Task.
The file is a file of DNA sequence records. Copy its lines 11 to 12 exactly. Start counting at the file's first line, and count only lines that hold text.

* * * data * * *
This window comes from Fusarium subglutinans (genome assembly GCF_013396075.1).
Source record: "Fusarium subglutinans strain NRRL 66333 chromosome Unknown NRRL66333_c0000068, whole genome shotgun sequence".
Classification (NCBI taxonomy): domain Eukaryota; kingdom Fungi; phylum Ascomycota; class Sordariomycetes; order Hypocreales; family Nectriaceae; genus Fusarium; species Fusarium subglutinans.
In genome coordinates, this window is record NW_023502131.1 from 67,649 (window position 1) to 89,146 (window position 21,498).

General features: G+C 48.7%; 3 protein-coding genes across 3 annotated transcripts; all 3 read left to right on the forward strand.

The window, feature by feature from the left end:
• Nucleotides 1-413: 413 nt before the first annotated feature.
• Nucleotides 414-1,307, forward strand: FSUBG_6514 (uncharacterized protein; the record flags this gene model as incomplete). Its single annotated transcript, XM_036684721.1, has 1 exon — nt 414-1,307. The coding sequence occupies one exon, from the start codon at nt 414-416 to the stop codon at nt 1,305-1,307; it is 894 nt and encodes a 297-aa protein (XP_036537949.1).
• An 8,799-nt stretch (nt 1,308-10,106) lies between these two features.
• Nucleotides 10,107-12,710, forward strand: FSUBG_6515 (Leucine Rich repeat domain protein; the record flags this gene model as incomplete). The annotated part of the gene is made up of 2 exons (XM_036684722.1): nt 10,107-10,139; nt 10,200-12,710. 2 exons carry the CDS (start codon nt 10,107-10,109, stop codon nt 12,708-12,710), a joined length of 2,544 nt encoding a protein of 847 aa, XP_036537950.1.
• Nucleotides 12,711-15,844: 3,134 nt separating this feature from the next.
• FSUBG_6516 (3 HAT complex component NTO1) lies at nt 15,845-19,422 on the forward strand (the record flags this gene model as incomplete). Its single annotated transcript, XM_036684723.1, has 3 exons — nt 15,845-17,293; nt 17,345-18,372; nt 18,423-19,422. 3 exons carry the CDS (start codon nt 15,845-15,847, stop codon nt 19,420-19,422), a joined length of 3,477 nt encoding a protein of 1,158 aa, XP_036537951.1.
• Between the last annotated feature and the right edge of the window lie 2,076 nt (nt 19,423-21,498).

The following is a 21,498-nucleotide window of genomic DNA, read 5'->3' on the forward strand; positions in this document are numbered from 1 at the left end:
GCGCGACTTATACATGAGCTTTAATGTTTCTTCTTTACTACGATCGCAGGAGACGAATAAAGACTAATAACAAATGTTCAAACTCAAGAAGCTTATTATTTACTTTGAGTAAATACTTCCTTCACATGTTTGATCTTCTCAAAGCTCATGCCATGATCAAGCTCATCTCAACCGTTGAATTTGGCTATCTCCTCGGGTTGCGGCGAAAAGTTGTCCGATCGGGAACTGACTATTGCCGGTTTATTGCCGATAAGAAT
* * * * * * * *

• Nucleotides 12,711-15,844: 3,134 nt separating this feature from the next.
• FSUBG_6516 (3 HAT complex component NTO1) lies at nt 15,845-19,422 on the forward strand (the record flags this gene model as incomplete). Its single annotated transcript, XM_036684723.1, has 3 exons — nt 15,845-17,293; nt 17,345-18,372; nt 18,423-19,422. 3 exons carry the CDS (start codon nt 15,845-15,847, stop codon nt 19,420-19,422), a joined length of 3,477 nt encoding a protein of 1,158 aa, XP_036537951.1.